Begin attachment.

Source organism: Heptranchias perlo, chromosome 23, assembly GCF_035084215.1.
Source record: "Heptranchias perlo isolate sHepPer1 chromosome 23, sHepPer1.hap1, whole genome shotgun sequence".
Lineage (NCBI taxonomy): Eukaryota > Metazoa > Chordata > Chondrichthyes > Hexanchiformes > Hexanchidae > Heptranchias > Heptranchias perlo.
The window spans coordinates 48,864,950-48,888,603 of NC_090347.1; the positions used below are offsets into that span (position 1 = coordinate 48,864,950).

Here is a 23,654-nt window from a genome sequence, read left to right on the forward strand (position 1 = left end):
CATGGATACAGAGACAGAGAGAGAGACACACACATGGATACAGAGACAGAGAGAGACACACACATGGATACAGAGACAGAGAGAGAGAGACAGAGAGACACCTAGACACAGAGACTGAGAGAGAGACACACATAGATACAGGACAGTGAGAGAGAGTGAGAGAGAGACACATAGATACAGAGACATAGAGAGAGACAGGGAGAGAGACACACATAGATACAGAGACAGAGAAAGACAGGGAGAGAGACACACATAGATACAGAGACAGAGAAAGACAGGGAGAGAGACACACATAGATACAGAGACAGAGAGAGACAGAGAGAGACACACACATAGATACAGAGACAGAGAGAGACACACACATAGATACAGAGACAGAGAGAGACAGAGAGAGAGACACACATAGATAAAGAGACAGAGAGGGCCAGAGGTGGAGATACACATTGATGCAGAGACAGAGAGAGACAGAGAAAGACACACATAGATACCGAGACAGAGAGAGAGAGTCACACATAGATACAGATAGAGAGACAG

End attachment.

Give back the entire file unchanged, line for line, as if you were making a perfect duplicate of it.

Source organism: Heptranchias perlo, chromosome 23, assembly GCF_035084215.1.
Source record: "Heptranchias perlo isolate sHepPer1 chromosome 23, sHepPer1.hap1, whole genome shotgun sequence".
Lineage (NCBI taxonomy): Eukaryota > Metazoa > Chordata > Chondrichthyes > Hexanchiformes > Hexanchidae > Heptranchias > Heptranchias perlo.
The window spans coordinates 48,864,950-48,888,603 of NC_090347.1; the positions used below are offsets into that span (position 1 = coordinate 48,864,950).

Here is a 23,654-nt window from a genome sequence, read left to right on the forward strand (position 1 = left end):
CATGGATACAGAGACAGAGAGAGAGACACACACATGGATACAGAGACAGAGAGAGACACACACATGGATACAGAGACAGAGAGAGAGAGACAGAGAGACACCTAGACACAGAGACTGAGAGAGAGACACACATAGATACAGGACAGTGAGAGAGAGTGAGAGAGAGACACATAGATACAGAGACATAGAGAGAGACAGGGAGAGAGACACACATAGATACAGAGACAGAGAAAGACAGGGAGAGAGACACACATAGATACAGAGACAGAGAAAGACAGGGAGAGAGACACACATAGATACAGAGACAGAGAGAGACAGAGAGAGACACACACATAGATACAGAGACAGAGAGAGACACACACATAGATACAGAGACAGAGAGAGACAGAGAGAGAGACACACATAGATAAAGAGACAGAGAGGGCCAGAGGTGGAGATACACATTGATGCAGAGACAGAGAGAGACAGAGAAAGACACACATAGATACCGAGACAGAGAGAGAGAGTCACACATAGATACAGATAGAGAGACAG